3. Sue Ellen Mishky & Pinter on Seinfeld 1997

Fine, so I don’t know who in the hell Pinter is or where he came from, but I do know that Elaine slept with him, and that he is marrying her arch-nemisis Sue Ellen Mishky who we all remember as the bitch that wore a bra for a shirt, causing Kramer to wreck George’s car yada, yada, yada Jerry, George and Elaine attend their wedding in India, in the infamous, “backwards episode.” Mostly I love (I know, “pattern”) when Jerry uses Shnapps to gain access to Elaine’s “vault” where he finds out that she previously hooked up with Pinter when he went by Peter and how George spray painted his Timberlands black and pretended they were dress shoes, so his date wouldn’t know that he was shorter than when they met, and he was wearing Timberlands. Instead, he just looked like the asshole that spray painted his boots and pretended they were dress shoes. Let’s also not forget the the only reason the gang went to India (TO INDIA!) was to spite Sue Ellen Mishky, whom Elaine KNEW only invited her assuming she would not attend, but send a gift, the “unvitation” if you will. “Goodnight Jugdish!”


2. Dorothy & Lucas on The Golden Girls 1992

If you were in the market for a sappy wedding, this one’s for you! I’m not sure if I teared up because it was such a beautiful wedding, with a young, blushing bride, wait, why am I crying at some old hag’s wedding? Oh that’s right! Dorothy’s nuptials mean that she’s moving out of Blanche’s house and we’ll never again see this foursome in comedic action (until Golden Palace attempts to recreate the magic). Dorothy looks devastatingly odd (what fucking 60 year old wears a white, lace dress and a veil?) on her wedding day, and she marries Leslie Nielson, ya know, Blanche’s uncle, who originally went out with Dorothy because slutbag Blanche was too busy entertaining a man to take her relative out to dinner. The two “pretend” to get engaged to, to, uhh, to teach Blanche a lesson? And then decide that they actually love each other and decide to get married after all. Ol’ Stan Zbornak commandeers the limo that was taking Dorothy to the church, and the two have a final, touching moment before she weds an obviously more quality individual. Cut to me bawling. . .


1. Uncle Jesse & Becky on Full House 1991

Talk about an event wedding! Oof! I’m excited just thinking about the madcap adventure that ensued prior to Jesse’s arrival at the alter. A quick recap — the night before Jesse’s wedding day, he tells himself that it’s his last chance to, I guess, be some kind of wild man (ya know, living in his brother-in-law’s house, rent free, raising young children, playing rock n roll, combing his hair a lot) so he decides that as a final act of youth and rebellion, he’ll jump out of an airplane . . . wait for it. . . in his wedding tux. Well, obviously he gets stuck in a tree, that he is forced to drop himself out of INTO A TOMATO TRUCK! Who in the hell wrote this? What is a tomato truck? Who just packs tomatoes in the back of a pick-up? Regardless, Jesse’s now out of the tree and on his way to his own wedding when he lands himself in jail for trespassing and grand theft auto. Rebecca Donaldson comes to his rescue, bails him out (in her wedding dress) and the two appropriate a bus (was it full of nuns? I’m not sure.) and finally make it to their own wedding, where we all get the pleasure of enjoying the vocal stylings of Mr. John Stamos. . .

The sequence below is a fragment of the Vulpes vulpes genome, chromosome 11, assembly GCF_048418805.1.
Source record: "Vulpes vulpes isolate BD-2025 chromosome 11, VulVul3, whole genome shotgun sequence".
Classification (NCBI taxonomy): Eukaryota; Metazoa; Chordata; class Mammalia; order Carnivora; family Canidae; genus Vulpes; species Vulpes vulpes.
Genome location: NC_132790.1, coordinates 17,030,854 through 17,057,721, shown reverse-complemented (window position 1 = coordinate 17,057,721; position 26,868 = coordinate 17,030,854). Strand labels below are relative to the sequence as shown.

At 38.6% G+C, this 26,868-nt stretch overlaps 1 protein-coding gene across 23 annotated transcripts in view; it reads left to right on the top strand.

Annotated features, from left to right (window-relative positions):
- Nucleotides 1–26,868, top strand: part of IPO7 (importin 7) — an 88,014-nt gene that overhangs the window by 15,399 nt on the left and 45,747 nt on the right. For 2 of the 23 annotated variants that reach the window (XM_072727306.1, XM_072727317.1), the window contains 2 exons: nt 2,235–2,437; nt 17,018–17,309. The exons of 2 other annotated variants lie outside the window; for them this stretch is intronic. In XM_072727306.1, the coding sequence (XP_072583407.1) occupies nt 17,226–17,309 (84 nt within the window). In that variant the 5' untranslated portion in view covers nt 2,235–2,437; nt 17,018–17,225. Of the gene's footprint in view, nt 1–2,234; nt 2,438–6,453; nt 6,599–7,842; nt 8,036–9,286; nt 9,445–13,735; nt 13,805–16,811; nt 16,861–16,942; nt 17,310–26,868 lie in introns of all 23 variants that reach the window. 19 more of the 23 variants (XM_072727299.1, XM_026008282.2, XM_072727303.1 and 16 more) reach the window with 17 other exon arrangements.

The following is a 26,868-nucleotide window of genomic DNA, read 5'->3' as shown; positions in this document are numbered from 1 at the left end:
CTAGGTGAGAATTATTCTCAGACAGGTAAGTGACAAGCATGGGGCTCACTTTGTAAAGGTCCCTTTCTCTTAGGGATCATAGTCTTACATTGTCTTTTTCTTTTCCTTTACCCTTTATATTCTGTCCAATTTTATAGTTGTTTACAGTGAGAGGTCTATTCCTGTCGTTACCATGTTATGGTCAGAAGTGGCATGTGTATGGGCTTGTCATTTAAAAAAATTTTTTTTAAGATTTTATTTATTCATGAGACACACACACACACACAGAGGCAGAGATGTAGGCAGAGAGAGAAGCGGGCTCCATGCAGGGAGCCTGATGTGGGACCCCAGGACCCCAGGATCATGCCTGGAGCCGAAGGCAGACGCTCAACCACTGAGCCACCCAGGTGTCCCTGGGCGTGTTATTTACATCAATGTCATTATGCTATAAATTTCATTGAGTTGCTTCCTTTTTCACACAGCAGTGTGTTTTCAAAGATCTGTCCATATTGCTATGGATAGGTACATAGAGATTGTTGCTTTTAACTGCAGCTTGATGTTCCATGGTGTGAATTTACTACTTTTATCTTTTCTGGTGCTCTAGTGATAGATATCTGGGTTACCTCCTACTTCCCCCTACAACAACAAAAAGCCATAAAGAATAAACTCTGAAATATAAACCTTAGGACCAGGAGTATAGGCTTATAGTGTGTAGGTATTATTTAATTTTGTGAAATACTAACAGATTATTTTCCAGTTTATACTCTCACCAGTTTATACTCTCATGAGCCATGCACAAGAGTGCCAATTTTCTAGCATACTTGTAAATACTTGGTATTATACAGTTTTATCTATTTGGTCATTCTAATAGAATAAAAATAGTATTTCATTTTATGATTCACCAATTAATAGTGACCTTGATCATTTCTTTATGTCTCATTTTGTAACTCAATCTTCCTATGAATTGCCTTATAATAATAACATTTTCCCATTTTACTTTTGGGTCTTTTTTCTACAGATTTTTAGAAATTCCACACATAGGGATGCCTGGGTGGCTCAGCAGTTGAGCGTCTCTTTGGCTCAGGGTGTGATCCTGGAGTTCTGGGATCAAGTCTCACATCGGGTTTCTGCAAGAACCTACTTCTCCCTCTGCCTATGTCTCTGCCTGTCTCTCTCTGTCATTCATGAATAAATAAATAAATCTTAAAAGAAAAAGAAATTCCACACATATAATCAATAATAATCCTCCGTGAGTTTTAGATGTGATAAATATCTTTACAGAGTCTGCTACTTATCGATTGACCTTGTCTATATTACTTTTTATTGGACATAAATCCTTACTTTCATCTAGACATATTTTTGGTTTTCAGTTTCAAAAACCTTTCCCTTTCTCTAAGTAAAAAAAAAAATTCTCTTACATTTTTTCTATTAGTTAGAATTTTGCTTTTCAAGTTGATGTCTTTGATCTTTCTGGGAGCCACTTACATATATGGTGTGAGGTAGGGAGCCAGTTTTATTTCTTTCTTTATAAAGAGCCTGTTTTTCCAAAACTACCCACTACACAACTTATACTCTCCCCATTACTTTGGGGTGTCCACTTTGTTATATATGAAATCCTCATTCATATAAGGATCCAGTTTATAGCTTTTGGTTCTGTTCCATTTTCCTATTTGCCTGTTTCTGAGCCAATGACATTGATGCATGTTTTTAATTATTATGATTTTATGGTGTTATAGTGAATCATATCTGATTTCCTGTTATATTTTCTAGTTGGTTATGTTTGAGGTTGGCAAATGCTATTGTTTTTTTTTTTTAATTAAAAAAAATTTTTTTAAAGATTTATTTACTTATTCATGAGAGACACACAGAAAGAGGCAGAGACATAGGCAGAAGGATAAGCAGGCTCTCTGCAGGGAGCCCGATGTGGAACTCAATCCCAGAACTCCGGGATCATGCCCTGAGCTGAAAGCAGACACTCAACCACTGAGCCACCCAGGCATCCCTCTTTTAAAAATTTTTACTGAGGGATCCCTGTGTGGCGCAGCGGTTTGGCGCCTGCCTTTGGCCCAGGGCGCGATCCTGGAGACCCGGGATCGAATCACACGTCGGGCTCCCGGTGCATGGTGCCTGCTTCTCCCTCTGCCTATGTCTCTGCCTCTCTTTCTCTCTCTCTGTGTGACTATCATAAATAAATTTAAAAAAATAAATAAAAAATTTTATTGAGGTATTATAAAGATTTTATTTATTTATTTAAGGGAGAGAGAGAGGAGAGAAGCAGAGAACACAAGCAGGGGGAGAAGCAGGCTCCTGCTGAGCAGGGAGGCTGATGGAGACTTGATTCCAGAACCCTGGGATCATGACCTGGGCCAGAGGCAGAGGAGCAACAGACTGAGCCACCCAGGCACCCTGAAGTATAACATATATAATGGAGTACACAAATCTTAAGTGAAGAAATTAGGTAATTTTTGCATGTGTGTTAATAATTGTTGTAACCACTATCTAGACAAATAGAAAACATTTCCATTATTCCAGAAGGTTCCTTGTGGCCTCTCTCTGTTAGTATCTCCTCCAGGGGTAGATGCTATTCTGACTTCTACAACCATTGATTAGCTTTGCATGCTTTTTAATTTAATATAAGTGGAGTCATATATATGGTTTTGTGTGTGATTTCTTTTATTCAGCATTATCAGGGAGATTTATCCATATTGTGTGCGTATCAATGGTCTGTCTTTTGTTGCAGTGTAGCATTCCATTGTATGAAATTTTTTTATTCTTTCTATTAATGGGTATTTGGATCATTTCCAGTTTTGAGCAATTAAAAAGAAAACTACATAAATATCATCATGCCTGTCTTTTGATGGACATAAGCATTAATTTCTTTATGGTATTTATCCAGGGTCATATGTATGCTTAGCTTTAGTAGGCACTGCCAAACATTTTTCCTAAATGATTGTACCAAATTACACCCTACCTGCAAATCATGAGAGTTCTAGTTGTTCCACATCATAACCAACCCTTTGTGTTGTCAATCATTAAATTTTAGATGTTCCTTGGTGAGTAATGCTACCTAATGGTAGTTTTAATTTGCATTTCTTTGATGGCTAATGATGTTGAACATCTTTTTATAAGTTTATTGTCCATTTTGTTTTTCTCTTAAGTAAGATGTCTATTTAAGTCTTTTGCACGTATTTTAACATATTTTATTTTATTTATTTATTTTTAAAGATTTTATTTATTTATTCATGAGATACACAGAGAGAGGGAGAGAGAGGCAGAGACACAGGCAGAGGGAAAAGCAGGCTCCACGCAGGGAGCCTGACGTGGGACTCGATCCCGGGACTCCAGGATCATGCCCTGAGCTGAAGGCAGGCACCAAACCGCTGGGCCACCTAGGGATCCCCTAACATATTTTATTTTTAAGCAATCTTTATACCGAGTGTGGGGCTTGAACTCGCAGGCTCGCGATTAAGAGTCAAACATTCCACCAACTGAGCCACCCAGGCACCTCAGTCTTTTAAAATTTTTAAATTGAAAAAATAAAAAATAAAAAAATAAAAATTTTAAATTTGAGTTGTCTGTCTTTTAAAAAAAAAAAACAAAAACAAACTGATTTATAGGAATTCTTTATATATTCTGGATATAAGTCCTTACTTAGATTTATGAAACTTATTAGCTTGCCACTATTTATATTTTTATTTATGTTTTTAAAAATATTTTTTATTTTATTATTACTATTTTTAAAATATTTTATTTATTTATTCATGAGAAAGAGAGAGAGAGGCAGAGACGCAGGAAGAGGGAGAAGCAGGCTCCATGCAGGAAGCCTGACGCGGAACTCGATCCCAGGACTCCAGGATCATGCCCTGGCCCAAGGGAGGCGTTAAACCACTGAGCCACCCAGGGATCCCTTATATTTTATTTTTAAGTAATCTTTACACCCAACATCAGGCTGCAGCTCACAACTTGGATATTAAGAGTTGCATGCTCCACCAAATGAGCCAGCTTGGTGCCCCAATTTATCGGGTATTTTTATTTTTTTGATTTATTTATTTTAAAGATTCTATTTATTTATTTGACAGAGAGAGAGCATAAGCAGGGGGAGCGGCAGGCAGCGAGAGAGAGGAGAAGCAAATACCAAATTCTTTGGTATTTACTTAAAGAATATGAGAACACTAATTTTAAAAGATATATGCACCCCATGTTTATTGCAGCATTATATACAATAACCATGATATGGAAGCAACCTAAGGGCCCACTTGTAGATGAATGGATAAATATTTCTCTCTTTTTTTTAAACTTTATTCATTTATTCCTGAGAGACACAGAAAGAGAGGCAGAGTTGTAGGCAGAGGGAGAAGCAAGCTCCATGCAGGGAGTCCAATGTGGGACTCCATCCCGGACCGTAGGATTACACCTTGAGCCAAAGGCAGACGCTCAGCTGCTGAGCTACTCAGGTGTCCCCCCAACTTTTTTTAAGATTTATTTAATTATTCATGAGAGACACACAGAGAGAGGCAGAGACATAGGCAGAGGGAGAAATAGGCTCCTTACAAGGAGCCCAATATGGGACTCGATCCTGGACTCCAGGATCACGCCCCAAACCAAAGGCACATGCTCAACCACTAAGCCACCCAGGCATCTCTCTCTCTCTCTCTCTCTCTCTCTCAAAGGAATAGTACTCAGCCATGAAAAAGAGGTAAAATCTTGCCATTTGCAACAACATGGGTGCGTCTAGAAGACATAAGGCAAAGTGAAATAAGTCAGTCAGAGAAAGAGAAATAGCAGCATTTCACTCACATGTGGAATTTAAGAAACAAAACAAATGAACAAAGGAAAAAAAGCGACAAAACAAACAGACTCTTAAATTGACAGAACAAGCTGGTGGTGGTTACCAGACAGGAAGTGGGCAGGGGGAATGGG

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I have spent the past week sitting Shiva for Bea Arthur, and I think it’s finally time I quit mourning the loss of her life and instead, celebrate it, which I will begin to do right here.


I first met Bea as a child, in the late 1980’s on the prime-time hit The Golden Girls. She remained in my life throughout the 9o’s and 00’s in reruns, which is likely why I was so shocked at her passing. To me, she was barely 65, living with her girlfriends, eating cheesecake five times a week and retorting wittily to any comment that crossed her path. 

It’s hard to believe that Ms. Arthur began her career as a lounge singer, served in World War II and brought abortion into prime-time as Maude, Edith Bunker’s liberal-ass cousin whom Archie hated. To me, she’s Dorothy Zbornak, a wise cracking divorcee who wears long blouses, long skirts and tall boots, who takes care of her sassy, purse-clutching mother and lives with her slutty roommate and a total dumbass. She comes into my home two or three times a day, brightens it and then fades into the credits until next time. 

I am deeply saddened by the loss of this legendary television icon, and I hope that if there is a heaven, that someday I’ll meet Bea in it. Until then, I will rest my chin on the top my flattened hand, and roll my eyes slowly and sternly to the right, annoyed that Bea and I will never star in our very own Two Woman Show. 

Bea’s passing reminds me of one of my favorite episodes of The Golden Girls in which Sophia’s friend dies. I’ll take a note from Sophia on this one, it will help in accepting the death of TV’s finest, the incomparable Beatrice Arthur. . . 

Sophia: Esther Weinstock is dead. We grew up together, she was my best friend. 
Dorothy: I’m so sorry. What happened? 
Sophia:  [sarcastically] She was fighting an oil rig fire in the Gulf of Mexico. 
Sophia: SHE WAS 88! 
Rose: Well, it’s great that she was able to work right up to the end.